You have to love what you do and represent passionately to convince others to believe in you.



Poverty:Global & Ever-Present

Because of the bad economy, everyone is having a hard time these days. Recently, the Census released a report, revealing that approximately 14.3 percent of Americans live in poverty, and the numbers are even worse for people of color.

But what the United States is going through right now is something many in the developing world have been dealing with for many years. This week, world leaders are gathering at the United Nations to discuss the poverty question. U.N. Secretary-General Ban Ki-moon is leading the discussion.

From CNN:

"We have led you to the river, so what are we asking of you today?" he asked a U.N. summit on global goals to fight poverty, hunger and disease. "To stay true, true to our identity as an international community built on a foundation of solidarity, true to our commitment to end the dehumanizing conditions of extreme poverty."
But what about debt? Evo Morales might have a solution...

Morales also called for the establishment of a bank for developing countries in the southern hemisphere, including those in Africa and Asia. The bank, if funded with a percentage of the countries' international reserves, could help the countries "break away from our dependency on the International Monetary Fund and the World Bank," he said.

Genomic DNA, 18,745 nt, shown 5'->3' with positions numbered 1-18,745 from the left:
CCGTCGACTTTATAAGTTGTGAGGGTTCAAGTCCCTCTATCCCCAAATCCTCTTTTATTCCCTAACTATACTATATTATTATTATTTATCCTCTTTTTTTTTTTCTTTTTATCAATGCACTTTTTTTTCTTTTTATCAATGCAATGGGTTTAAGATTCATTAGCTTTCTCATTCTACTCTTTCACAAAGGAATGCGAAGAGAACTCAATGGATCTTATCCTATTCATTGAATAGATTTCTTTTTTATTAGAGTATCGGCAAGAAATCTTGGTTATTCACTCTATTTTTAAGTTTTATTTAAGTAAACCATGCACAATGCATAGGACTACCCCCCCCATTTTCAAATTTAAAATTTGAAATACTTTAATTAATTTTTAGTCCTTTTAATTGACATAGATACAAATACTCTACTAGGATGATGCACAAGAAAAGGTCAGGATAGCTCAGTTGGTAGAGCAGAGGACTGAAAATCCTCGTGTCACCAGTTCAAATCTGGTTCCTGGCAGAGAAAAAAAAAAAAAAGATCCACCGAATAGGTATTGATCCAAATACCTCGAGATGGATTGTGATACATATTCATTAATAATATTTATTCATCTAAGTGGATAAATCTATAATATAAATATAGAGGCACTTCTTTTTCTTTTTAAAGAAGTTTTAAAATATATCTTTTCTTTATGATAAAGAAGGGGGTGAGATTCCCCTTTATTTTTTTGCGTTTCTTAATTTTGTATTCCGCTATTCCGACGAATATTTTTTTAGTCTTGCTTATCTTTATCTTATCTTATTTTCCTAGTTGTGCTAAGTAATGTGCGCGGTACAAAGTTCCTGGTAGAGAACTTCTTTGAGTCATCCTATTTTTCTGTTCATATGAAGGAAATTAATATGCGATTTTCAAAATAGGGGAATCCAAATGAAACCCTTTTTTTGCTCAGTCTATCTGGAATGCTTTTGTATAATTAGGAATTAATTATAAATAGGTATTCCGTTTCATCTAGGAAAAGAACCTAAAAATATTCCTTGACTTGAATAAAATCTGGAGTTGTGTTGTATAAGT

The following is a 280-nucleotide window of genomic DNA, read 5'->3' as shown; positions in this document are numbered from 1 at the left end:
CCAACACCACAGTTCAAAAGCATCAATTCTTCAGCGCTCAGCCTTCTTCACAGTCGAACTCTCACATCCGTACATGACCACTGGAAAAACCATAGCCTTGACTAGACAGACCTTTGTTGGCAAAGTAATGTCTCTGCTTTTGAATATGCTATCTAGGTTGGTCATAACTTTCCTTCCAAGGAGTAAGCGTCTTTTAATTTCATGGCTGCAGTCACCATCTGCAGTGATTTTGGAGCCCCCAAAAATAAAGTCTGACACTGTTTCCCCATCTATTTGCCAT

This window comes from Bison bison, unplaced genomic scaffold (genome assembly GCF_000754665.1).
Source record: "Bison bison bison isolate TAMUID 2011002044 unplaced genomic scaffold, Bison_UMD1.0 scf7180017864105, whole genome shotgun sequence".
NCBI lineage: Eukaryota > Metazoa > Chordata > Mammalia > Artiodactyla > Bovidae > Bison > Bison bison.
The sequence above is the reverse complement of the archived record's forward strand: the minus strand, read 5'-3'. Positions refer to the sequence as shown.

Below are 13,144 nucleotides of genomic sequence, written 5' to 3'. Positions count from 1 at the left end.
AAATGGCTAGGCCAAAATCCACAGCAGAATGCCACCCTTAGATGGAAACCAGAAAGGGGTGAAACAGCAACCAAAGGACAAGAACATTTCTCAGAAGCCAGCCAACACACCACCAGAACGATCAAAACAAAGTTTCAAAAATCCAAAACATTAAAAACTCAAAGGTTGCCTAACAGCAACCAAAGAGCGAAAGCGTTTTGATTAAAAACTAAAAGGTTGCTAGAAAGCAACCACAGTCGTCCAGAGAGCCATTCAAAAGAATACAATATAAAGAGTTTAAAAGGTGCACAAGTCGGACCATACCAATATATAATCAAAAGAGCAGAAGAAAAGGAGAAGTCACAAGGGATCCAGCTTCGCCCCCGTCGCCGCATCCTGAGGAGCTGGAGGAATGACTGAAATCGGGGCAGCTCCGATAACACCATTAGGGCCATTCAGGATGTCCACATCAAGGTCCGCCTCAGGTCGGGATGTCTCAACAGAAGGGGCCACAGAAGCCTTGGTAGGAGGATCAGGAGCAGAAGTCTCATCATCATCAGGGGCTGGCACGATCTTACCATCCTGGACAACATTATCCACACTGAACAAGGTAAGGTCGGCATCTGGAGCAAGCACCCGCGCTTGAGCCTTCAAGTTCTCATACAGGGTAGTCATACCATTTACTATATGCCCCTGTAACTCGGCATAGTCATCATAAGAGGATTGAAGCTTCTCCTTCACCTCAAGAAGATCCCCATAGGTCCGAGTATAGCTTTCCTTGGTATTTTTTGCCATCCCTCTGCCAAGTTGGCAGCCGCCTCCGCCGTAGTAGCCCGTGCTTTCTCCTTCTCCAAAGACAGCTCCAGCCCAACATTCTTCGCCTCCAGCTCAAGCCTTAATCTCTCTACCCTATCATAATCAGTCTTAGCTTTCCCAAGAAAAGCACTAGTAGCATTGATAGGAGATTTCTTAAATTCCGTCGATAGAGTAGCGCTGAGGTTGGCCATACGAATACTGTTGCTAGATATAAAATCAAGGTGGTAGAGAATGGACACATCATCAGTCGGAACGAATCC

During the four years he has served as president, the break with the IMF and the World Bank has helped Bolivia, he said.

"Without the IMF, we're better off than we were before," he said, citing eradication of illiteracy, a drop in extreme poverty from 41 percent to 32 percent and a 42 percent drop in infant mortality.

But Bolivia will not be able to meet the millennium goals unless the distribution of wealth is made more equal, he said, noting that a recent U.N. report says that the poorest 40 percent of the world's population has only 5 percent of global income, while 70 percent of world income goes to the top 5 percent of the world's population.

"That is unfair distribution of wealth," he said. "Our task should be oriented toward putting an end to this unfair distribution."